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Posted in Book Review Tuesday

Book Review Tuesday (6/29/21) – The Mermaid, the Witch, and the Sea

Happy Tuesday, bibliophiles!

So first off, I owe a huge thank you to Phoenix @ Books With Wings for introducing me to this book (and sharing that great interview with Maggie Tokuda Hall!), because otherwise, I’m not sure if I would’ve heard of it! And man, I am SO glad that I picked this book up last week – such a beautiful queer story full of characters with heart and tender romance.

Enjoy this week’s review!

Amazon.com: The Mermaid, the Witch, and the Sea (9781536204315):  Tokuda-Hall, Maggie: Books
G A H THIS COVER

The Mermaid, the Witch, and the Sea – Maggie Tokuda Hall

After being plucked off the streets by a ruthless pirate captain, Flora disguises herself as a boy, Florian, to pass amongst the crew of the pirate ship Dove. Life aboard the Dove has hardened her, but when the captain strikes a deal to transport a group of Imperials to the floating islands, she meets Evelyn, who is set to be married to a man she doesn’t even know. The two bond in secret, and they soon fall in love, but when the crew captures a mermaid, the Dove invokes the wrath of the Pirate Supreme and the Sea itself. Flora and Evelyn must escape the ship – or face the curse of the unforgiving Sea.

GIF starz 03x02 tele - animated GIF on GIFER - by Bluestone

TW/CW: torture, graphic violence, racism, imperialism, alcoholism, blood, rape/sexual assault (off-page), death

Pirate fantasy is one of my favorite types of fantasy, but in the YA department, most of the ones I’ve found have been bitter disappointments. But The Mermaid, the Witch, and the Sea was exactly the opposite – a fantasy tale that was all at once brutal and beautiful that filled my heart up with tender joy.

For me, the characters were the part that shone the most in this novel. Flora and Evelyn were both incredible protagonists – multi-layered, and with distinct personalities that riffed adorably well off each other. I loved their romance, and their bonding over books and the captured mermaid was so sweet. Besides them, Rake had to be my favorite character – I adored his POVs! It’s clear that he’d been through so much before and during the novel, but all he wanted was to make sure that Flora and Evelyn broke free of the cruel life aboard the Dove. He got his moment in the spotlight too, and I loved seeing him come into his own near the end of the novel. (He reminded me a bit of Rabbi Milligan from Fargo, too… [aggressively goes through a box of tissues])

fargo season two | Explore Tumblr Posts and Blogs | Tumgir
MY B O Y

Beyond the protagonists, I loved how complex the relationships between all of the characters; Maggie Tokuda-Hall didn’t shy away from making them more than black and white, and I felt like it was a very realistic situation for Flora, in particular, having to eke out a living on the Dove. Much of the crew (minus Rake and Alfie) were deplorable people, but for Alfie in particular, he’s their brother; even though Alfie’s a deeply flawed person, Flora still had a sense of responsibility for him.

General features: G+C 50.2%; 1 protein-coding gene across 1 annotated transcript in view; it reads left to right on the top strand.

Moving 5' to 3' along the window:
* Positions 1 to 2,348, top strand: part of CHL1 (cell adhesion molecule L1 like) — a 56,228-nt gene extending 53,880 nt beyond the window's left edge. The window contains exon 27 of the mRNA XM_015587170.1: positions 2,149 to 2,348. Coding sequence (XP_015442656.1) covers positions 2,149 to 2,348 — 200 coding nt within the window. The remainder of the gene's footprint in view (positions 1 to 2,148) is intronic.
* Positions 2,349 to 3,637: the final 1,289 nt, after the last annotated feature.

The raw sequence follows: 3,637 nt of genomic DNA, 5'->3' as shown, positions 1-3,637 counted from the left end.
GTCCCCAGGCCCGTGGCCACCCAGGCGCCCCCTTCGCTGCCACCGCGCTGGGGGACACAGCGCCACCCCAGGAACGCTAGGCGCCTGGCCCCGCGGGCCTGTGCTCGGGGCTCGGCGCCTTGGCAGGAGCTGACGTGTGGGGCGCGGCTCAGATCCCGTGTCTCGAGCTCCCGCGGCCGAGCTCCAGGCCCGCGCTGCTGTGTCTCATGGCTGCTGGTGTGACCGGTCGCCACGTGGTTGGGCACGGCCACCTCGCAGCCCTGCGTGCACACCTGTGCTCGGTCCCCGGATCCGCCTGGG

The queer rep in The Mermaid, the Witch, and the Sea also made me so happy! Over the course of the book, Flora realizes that they’re genderfluid, and while I can’t speak to how accurate or inaccurate the rep is (as a cis person), it was certainly a beautiful journey of identity and a supremely well written piece of character development. It’s also implied that Evelyn is bi/pan/queer (though her label is never specified), and she loves Flora no matter how they presented. The infamous and all-powerful Pirate Supreme, though we didn’t get to see as much of them, also used they/them pronouns, which was pretty cool! I love a good casually queer fantasy story, and this novel 100% delivered.

And speaking of queerness in fantasy, I loved all of the different fairytales woven into the Witch’s part of the story; they were all fascinating in their own right, but it was amazing to see casual queer rep in all of the tales that the Witch told to Flora. The Witch as a character (Xenobia) was more of a vehicle for Flora’s development than anything, but that part of the story was still critical for Flora.

The Mermaid, the Witch, and the Sea also served as a good commentary on imperialism; although this all occurs in a fantasy world, it’s focused primarily on Japanese imperialism, which is a perspective I don’t often see in literature, period. The plotline of the Pirate Supreme and the Sea was the most well-developed of the commentaries; there’s a clear and important message of not encroaching on places that were never yours in the first place, both in the respects of neighboring countries and on nature itself. However, I do wish the world were a little more developed; the worldbuilding was good on the surface, but I wish we’d gotten a little more of the history behind the imperialism and some of the other countries.

However, I’ve seen this in a few reviews and thought it was worth noting – it didn’t quite sit right with me that Flora, who was a Black-coded character, works on a slave ship; given…well, much of world history, really, that doesn’t seem terribly thoughtful. The reviews I’ve seen mention this were from non-Black readers, and I haven’t been able to find any Black reviewer’s thoughts (on Goodreads, at least). They don’t really elaborate the concept that the Dove is a slaver ship beyond the prologue (which I just chalked up to iffy worldbuilding), to a degree where I pretty much forgot that it was a slaver ship in the first place, but it’s still something to keep in mind.